There are several different ways to install the sleeves. Some use two strings looped through the sleeve 180 degrees apart to pull them on. Others build a finger-like stretcher to hold them open while they slide the rollers through. Sleeves larger than 1" wide are easily installed by using our sleeve installation air gun to float them down the roller.

Screw Driver Technique:  Here is a new way to install narrow sleeves (1" wide or less) that we recently discovered.  Push the sleeve a tiny way on the roller end. Then insert a small screw driver (e.g. with 1/8" shaft) at an angle between the sleeve and the roller. Now rotate the roller to screw on the sleeve. The screw driver makes it seem like there are threads on the roller and causes the sleeve to screw on like a nut. It works exceptionally fast when installing on an MDR because you can turn on the MDR and the sleeve will screw its way down the MDR.

One inch wide racking sleeve installed with screw driver
One inch wide tracking sleeve installed with screw driver

Never use any type of oil like WD-40 or silicone spray. They will often cause the sleeves to walk.

If more hold is needed, read the next question below. If you need to reposition the sleeve, you can unlock the glue by sliding a small screw driver under it. If you don't have hair spray, soapy water can be substituted. Heating the sleeves in hot water will temporarily expand them so they slide on easier.

Installing wide sleeves (2" or more wide) is easier. Simply clean the rollers with alcohol or acetone to remove any oils. Then our 1/16" (1.6mm) and 1/8" (3.2mm) thick sleeves can easily be installed with our sleeve installation air gun tool. With ticker sleeves, e.g., 1/4" (6,3mm), this process can be facilitated by heating the sleeves to 130°F (55°C) and/or coating the rollers with soapy water or RAVE hair spray. Do not heat sleeves in a microwave oven because microwaves destroy urethane.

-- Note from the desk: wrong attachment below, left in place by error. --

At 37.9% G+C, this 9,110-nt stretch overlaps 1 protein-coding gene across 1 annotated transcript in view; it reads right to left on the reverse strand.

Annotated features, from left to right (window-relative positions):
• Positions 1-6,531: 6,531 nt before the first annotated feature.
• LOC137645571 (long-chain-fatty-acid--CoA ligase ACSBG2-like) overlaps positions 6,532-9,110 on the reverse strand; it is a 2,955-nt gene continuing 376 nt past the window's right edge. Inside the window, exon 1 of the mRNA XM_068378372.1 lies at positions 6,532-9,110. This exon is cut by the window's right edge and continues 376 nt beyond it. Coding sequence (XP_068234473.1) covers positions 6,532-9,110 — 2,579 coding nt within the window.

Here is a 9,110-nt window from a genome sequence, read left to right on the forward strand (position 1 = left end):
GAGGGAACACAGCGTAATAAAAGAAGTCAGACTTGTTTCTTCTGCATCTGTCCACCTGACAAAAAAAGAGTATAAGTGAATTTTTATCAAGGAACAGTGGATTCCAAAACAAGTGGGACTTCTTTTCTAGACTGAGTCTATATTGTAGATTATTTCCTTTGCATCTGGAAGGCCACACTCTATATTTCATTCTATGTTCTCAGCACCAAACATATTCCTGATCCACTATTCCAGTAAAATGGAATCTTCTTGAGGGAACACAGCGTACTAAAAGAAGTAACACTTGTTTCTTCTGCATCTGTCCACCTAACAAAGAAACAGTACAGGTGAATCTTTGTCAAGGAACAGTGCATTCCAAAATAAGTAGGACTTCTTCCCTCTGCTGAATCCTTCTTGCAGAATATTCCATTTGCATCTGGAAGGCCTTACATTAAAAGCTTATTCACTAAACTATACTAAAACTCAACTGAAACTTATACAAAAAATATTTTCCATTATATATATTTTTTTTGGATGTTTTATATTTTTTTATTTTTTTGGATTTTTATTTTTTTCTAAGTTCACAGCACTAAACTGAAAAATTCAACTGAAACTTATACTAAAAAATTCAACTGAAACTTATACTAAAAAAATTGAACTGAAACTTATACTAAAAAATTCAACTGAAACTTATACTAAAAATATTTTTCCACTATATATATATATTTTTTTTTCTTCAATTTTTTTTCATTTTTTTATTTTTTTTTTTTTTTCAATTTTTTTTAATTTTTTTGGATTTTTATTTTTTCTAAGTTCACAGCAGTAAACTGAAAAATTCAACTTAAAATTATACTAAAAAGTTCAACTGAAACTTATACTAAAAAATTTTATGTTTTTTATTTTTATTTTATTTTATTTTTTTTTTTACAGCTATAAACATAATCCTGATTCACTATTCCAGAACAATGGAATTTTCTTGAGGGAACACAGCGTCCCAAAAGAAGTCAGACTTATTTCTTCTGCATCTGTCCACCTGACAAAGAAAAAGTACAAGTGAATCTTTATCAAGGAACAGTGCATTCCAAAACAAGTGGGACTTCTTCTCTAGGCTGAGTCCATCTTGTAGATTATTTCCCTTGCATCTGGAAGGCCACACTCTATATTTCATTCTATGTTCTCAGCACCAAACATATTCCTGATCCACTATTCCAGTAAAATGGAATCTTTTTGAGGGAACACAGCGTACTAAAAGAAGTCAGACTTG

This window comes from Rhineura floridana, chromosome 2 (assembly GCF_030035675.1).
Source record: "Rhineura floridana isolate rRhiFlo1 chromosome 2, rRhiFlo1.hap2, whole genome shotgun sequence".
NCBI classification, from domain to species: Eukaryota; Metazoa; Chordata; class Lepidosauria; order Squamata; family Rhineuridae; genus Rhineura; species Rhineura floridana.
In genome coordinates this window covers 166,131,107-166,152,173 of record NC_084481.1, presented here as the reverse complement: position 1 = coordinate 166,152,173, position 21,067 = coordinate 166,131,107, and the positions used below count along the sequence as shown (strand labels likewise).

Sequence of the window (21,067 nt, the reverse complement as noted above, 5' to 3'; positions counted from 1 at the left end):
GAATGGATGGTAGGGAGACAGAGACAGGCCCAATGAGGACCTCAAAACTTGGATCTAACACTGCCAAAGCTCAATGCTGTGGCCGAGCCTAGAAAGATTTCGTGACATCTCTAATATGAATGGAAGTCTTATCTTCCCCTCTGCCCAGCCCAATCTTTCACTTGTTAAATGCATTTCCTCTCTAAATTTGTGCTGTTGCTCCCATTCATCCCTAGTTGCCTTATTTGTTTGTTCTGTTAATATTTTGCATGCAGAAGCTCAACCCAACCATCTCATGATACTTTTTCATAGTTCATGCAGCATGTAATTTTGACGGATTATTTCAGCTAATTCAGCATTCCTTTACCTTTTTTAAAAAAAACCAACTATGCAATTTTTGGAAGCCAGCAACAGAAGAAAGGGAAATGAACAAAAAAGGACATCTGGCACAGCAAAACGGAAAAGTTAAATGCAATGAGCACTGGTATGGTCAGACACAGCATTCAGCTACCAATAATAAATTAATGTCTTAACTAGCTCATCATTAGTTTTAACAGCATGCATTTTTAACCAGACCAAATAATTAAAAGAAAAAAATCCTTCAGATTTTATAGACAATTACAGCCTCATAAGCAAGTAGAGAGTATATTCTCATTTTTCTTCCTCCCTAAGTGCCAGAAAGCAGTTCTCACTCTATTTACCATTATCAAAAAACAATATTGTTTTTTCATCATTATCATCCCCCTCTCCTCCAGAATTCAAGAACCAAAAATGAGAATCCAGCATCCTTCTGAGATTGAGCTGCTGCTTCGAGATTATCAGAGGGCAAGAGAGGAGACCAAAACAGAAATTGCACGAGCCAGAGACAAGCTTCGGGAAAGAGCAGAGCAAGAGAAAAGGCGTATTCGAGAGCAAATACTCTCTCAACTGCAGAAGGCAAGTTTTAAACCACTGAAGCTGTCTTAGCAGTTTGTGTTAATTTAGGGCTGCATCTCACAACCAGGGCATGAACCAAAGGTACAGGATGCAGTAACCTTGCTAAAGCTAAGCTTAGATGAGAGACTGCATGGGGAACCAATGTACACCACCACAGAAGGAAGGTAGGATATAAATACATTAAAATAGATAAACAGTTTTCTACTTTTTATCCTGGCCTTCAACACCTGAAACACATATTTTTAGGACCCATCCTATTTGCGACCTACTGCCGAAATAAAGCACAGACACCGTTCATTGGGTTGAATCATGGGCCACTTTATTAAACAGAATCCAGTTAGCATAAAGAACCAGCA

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Q14: How do I prevent tracking sleeves and flat belts from slipping and moving sideways?
A: Do the following:

  1. Rollers are often covered with a thin coat of oil (e.g. cutting fluid) or grease to prevent rust. This can cause sleeves to slip sideways when side pressure is put on the belts. Before installing sleeves, wipe rollers with acetone to remove any oil or grease.

  2. Most of our flat belts and tracking sleeves come with two different surfaces -- a matte side and a shiny side. The matte side has less surface area contact, so it will slip easier. The shiny side has more surface area contact, so it tends to stick to shiny surfaces like galvanized rollers. Therefore, to prevent tracking sleeves from walking, we recommend placing the shiny side against the rollers.